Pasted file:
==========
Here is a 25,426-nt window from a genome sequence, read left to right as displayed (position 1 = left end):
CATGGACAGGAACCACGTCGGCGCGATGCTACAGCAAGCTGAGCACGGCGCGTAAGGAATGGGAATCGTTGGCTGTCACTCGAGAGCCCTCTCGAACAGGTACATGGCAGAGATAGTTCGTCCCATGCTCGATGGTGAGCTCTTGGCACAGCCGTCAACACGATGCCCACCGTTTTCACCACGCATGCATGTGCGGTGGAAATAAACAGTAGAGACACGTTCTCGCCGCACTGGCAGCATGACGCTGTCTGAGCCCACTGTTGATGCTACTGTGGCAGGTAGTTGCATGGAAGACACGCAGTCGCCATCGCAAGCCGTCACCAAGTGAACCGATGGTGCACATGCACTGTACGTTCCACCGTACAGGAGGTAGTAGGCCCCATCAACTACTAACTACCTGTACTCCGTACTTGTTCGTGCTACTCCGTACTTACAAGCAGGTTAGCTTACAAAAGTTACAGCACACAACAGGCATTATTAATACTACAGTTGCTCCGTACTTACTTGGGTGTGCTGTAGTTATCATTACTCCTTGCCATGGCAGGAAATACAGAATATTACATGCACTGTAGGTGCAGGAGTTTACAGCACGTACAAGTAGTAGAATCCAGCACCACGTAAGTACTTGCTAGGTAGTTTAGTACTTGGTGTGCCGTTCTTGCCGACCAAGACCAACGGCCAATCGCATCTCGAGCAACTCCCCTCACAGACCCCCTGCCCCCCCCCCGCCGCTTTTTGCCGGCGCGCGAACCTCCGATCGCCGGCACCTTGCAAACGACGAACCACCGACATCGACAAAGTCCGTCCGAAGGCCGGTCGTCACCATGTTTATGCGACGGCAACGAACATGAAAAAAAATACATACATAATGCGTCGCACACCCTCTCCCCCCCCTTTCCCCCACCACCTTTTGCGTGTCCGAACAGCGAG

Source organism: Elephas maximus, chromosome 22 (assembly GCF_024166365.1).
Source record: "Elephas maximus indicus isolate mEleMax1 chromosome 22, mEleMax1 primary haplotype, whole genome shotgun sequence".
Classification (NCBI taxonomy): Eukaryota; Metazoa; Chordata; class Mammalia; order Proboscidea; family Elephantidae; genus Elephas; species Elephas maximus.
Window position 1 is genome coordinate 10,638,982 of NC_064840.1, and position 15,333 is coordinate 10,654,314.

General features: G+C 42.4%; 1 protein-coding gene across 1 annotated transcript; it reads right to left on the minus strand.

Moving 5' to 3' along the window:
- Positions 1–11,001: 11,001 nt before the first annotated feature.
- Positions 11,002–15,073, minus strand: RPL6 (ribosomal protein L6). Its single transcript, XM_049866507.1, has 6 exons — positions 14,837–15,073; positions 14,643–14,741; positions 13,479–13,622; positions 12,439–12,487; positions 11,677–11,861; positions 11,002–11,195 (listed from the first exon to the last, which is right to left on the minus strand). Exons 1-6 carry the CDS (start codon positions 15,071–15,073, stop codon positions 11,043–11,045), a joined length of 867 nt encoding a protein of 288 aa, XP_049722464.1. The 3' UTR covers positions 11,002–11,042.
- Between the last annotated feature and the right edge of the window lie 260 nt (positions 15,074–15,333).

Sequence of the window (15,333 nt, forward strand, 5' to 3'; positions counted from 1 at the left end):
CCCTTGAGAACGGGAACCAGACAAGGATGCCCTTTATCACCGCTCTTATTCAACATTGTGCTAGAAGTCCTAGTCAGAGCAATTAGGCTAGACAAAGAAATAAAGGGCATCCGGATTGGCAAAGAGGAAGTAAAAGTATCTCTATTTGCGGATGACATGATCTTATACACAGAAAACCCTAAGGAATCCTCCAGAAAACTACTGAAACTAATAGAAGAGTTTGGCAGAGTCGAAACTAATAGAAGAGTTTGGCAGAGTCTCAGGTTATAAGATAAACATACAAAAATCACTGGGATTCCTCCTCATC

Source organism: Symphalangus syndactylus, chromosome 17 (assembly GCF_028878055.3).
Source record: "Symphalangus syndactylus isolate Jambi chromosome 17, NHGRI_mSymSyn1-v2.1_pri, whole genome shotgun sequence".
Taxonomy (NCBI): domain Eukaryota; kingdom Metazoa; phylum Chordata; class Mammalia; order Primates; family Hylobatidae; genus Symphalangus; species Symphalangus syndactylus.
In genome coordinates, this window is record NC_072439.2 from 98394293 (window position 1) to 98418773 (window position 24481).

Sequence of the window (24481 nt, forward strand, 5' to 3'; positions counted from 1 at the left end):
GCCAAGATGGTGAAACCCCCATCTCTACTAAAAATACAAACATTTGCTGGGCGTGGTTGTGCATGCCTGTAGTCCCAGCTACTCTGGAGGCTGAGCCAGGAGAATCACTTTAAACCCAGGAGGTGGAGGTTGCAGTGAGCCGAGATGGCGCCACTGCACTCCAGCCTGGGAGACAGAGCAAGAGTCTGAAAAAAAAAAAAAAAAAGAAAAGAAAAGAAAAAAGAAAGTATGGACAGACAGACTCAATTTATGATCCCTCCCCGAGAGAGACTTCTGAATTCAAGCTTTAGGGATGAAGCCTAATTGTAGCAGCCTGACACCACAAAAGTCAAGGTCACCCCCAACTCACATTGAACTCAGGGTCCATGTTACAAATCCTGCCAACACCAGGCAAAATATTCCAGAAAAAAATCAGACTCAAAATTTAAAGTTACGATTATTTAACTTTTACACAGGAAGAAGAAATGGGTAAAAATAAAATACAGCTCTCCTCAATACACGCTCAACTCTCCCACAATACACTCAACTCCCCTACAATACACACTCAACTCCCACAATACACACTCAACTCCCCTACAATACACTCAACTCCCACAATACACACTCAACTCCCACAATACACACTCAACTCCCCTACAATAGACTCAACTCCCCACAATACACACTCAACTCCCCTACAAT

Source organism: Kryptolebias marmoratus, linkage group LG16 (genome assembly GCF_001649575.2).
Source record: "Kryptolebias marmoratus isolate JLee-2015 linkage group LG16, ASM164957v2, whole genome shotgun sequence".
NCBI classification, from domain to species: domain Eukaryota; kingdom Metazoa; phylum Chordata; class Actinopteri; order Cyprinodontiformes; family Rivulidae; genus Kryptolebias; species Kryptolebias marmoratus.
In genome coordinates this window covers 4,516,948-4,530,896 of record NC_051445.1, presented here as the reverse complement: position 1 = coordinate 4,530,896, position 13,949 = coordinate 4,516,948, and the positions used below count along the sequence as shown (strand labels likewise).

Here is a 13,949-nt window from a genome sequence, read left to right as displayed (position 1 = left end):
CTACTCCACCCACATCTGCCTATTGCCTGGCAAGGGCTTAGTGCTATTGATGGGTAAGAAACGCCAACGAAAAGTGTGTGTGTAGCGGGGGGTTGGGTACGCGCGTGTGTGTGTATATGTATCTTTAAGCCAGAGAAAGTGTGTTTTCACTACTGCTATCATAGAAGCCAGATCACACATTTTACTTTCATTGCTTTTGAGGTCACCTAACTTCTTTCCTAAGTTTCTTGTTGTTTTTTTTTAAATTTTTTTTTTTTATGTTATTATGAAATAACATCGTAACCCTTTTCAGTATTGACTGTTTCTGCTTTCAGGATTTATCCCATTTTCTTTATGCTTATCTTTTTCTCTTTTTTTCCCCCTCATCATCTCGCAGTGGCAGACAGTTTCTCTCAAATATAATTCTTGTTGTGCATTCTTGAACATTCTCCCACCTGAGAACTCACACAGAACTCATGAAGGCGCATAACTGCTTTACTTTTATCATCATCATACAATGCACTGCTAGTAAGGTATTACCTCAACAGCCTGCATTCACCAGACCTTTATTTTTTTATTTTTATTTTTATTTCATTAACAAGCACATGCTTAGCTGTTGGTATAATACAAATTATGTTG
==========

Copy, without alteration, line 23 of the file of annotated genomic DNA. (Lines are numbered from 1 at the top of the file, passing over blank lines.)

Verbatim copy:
In genome coordinates this window covers 4,516,948-4,530,896 of record NC_051445.1, presented here as the reverse complement: position 1 = coordinate 4,530,896, position 13,949 = coordinate 4,516,948, and the positions used below count along the sequence as shown (strand labels likewise).